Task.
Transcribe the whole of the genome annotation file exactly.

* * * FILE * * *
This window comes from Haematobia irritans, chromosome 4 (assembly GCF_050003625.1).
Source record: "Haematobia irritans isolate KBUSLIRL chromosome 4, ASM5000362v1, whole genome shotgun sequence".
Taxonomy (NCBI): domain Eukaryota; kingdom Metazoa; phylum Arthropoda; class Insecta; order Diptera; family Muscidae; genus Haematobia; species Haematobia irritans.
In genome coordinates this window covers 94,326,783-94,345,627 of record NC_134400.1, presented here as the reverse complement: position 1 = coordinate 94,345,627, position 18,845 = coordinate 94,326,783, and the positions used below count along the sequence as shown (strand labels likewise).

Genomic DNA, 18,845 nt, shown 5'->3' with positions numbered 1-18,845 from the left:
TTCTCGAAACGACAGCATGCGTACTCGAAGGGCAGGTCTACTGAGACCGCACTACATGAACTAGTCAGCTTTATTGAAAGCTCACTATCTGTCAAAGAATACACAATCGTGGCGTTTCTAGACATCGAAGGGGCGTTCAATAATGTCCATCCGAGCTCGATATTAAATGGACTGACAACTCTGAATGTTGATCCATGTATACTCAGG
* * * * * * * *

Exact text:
This window comes from Haematobia irritans, chromosome 4 (assembly GCF_050003625.1).
Source record: "Haematobia irritans isolate KBUSLIRL chromosome 4, ASM5000362v1, whole genome shotgun sequence".
Taxonomy (NCBI): domain Eukaryota; kingdom Metazoa; phylum Arthropoda; class Insecta; order Diptera; family Muscidae; genus Haematobia; species Haematobia irritans.
In genome coordinates this window covers 94,326,783-94,345,627 of record NC_134400.1, presented here as the reverse complement: position 1 = coordinate 94,345,627, position 18,845 = coordinate 94,326,783, and the positions used below count along the sequence as shown (strand labels likewise).

Genomic DNA, 18,845 nt, shown 5'->3' with positions numbered 1-18,845 from the left:
TTCTCGAAACGACAGCATGCGTACTCGAAGGGCAGGTCTACTGAGACCGCACTACATGAACTAGTCAGCTTTATTGAAAGCTCACTATCTGTCAAAGAATACACAATCGTGGCGTTTCTAGACATCGAAGGGGCGTTCAATAATGTCCATCCGAGCTCGATATTAAATGGACTGACAACTCTGAATGTTGATCCATGTATACTCAGG